1. Fairness of criticism vs. Contempt : There is a think line between the two which needs to be checked by the judiciary as fair criticism of Judiciary is not contempt as per Section 5 of The Contempt of Court Act, 1971.
2. Interference : Section 13 of Contempt of Court Act states that even if some comment is assumed to be contempt, unless it substantially interferes or tends to substantially interfere, sentence cannot be imposed.
3. Truth of Statement : As per the amendment of 2006 in Contempt of Court Act which introduced section 13(b), truth is considered as a valid defence against contempt proceedings.

Nand Lal Balwani case, 1999 that shows necessity of contempt powers

 

  • Nand Lal Balwani, who claimed to be an advocate enrolled with Bombay Bar Association since 1995 shouted slogans in the open court and thereafter hurled his shoe towards the Court thereby interrupting court proceedings. He was informed that his actions were a case of contempt of court and was given time to file his response. Later afternoon he was sentenced to four months of jail for his actions. This shows that a safeguard such as contempt powers is important to punish such acts against the judiciary as judiciary upholds the trust of citizens and thus maintaining its superiority is important.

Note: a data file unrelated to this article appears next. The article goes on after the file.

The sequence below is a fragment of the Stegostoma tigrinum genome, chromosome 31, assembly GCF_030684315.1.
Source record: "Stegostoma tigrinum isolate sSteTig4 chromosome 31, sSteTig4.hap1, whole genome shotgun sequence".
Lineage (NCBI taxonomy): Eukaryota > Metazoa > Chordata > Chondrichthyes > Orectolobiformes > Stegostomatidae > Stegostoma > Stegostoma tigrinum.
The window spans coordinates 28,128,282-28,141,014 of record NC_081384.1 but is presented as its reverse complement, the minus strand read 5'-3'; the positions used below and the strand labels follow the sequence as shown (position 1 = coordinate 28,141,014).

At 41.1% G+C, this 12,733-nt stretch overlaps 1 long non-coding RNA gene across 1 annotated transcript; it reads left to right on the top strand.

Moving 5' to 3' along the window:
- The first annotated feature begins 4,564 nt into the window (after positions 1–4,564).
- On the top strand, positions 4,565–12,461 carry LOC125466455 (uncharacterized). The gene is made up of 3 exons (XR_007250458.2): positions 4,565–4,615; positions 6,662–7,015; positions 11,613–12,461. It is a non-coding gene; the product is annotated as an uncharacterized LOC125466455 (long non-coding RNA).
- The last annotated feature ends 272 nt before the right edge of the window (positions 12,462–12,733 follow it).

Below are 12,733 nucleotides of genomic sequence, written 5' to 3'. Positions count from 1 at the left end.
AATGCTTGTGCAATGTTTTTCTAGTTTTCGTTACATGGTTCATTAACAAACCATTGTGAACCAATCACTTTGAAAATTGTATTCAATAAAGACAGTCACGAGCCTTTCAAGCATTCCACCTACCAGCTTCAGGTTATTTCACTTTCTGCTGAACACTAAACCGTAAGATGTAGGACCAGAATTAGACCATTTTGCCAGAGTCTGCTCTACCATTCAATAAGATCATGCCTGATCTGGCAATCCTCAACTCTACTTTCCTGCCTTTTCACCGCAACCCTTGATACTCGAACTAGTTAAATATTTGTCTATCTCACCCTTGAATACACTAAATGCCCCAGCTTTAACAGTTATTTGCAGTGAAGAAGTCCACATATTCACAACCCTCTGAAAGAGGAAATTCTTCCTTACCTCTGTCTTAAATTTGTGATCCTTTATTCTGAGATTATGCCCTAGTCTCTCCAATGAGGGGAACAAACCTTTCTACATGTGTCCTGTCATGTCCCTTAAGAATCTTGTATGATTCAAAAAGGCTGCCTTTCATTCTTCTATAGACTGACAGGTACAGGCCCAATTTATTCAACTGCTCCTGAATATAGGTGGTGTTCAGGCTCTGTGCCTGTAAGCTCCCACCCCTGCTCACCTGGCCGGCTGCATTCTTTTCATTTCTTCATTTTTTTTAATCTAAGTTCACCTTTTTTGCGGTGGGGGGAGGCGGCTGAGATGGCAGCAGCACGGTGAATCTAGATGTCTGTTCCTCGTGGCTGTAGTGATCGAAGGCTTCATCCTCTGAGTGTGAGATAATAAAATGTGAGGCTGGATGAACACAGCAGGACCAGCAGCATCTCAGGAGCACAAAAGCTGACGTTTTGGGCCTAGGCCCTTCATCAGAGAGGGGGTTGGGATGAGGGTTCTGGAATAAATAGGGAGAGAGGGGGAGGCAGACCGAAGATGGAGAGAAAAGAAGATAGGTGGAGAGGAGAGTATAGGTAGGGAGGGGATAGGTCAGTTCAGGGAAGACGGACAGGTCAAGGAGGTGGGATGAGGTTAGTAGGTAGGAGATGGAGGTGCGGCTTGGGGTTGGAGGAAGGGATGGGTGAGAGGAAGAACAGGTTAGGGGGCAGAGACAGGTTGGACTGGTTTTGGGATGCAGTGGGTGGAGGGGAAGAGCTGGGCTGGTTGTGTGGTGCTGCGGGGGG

Problems with contempt powers

 

1. Fundamental Duty to develop spirit of inquiry and reform : Article 51A(h) mandates that every person needs to develop the scientific temper, humanism and spirits of inquiry and inform. If critical analysis of Judiciary is threatened with persecution, it stops citizens from performing their duty.
2. Freedom of Expression: Fair criticism of Judicial action is not contempt of court and thus citizen’s fundamental right to freedom of speech and expression under Article 19(1)(a) should be encouraged and not denied.
3. Right against Self-incrimination: Article 20(3) embodies the principle of privilege against self incrimination and declares that a person cannot be compelled to be a witness against himself. In Contempt of court cases, judges directly question the accused.
4. Vindication of Judges: Contempt power is necessary for the proper administration of justice. It is not to be used for the vindication of a judge as a person. However, in the present case it was used for the vindication of sitting CJI.
5. Vagueness: Section 2(c) of the Contempt of Court Act, 1971 uses phrases like scandalises or tends to scandalise or Lower the authority of court which are vague in characteristic.